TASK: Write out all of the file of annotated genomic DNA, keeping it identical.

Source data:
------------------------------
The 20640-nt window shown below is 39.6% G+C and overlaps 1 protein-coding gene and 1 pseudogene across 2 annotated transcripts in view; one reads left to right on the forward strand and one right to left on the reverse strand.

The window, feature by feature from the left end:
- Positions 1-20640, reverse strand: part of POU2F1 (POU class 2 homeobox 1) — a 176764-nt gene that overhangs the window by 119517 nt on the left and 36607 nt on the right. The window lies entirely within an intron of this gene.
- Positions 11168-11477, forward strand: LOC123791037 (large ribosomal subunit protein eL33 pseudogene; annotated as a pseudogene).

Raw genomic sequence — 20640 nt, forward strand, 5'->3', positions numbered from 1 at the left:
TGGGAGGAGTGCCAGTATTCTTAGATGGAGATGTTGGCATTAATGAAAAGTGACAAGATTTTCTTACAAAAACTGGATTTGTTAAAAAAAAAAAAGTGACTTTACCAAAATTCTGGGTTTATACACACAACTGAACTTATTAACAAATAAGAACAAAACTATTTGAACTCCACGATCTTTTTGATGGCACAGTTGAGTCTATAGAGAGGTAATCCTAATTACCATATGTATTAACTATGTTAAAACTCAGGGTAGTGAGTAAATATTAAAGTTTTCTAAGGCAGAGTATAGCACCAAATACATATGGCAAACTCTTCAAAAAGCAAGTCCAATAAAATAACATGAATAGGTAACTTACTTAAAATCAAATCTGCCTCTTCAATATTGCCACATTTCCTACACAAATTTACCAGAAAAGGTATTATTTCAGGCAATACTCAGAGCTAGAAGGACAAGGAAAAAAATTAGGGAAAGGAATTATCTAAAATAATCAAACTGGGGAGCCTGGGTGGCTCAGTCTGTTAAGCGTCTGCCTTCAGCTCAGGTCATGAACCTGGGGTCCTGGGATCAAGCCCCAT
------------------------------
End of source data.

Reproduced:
The 20640-nt window shown below is 39.6% G+C and overlaps 1 protein-coding gene and 1 pseudogene across 2 annotated transcripts in view; one reads left to right on the forward strand and one right to left on the reverse strand.

The window, feature by feature from the left end:
- Positions 1-20640, reverse strand: part of POU2F1 (POU class 2 homeobox 1) — a 176764-nt gene that overhangs the window by 119517 nt on the left and 36607 nt on the right. The window lies entirely within an intron of this gene.
- Positions 11168-11477, forward strand: LOC123791037 (large ribosomal subunit protein eL33 pseudogene; annotated as a pseudogene).

Raw genomic sequence — 20640 nt, forward strand, 5'->3', positions numbered from 1 at the left:
TGGGAGGAGTGCCAGTATTCTTAGATGGAGATGTTGGCATTAATGAAAAGTGACAAGATTTTCTTACAAAAACTGGATTTGTTAAAAAAAAAAAAGTGACTTTACCAAAATTCTGGGTTTATACACACAACTGAACTTATTAACAAATAAGAACAAAACTATTTGAACTCCACGATCTTTTTGATGGCACAGTTGAGTCTATAGAGAGGTAATCCTAATTACCATATGTATTAACTATGTTAAAACTCAGGGTAGTGAGTAAATATTAAAGTTTTCTAAGGCAGAGTATAGCACCAAATACATATGGCAAACTCTTCAAAAAGCAAGTCCAATAAAATAACATGAATAGGTAACTTACTTAAAATCAAATCTGCCTCTTCAATATTGCCACATTTCCTACACAAATTTACCAGAAAAGGTATTATTTCAGGCAATACTCAGAGCTAGAAGGACAAGGAAAAAAATTAGGGAAAGGAATTATCTAAAATAATCAAACTGGGGAGCCTGGGTGGCTCAGTCTGTTAAGCGTCTGCCTTCAGCTCAGGTCATGAACCTGGGGTCCTGGGATCAAGCCCCAT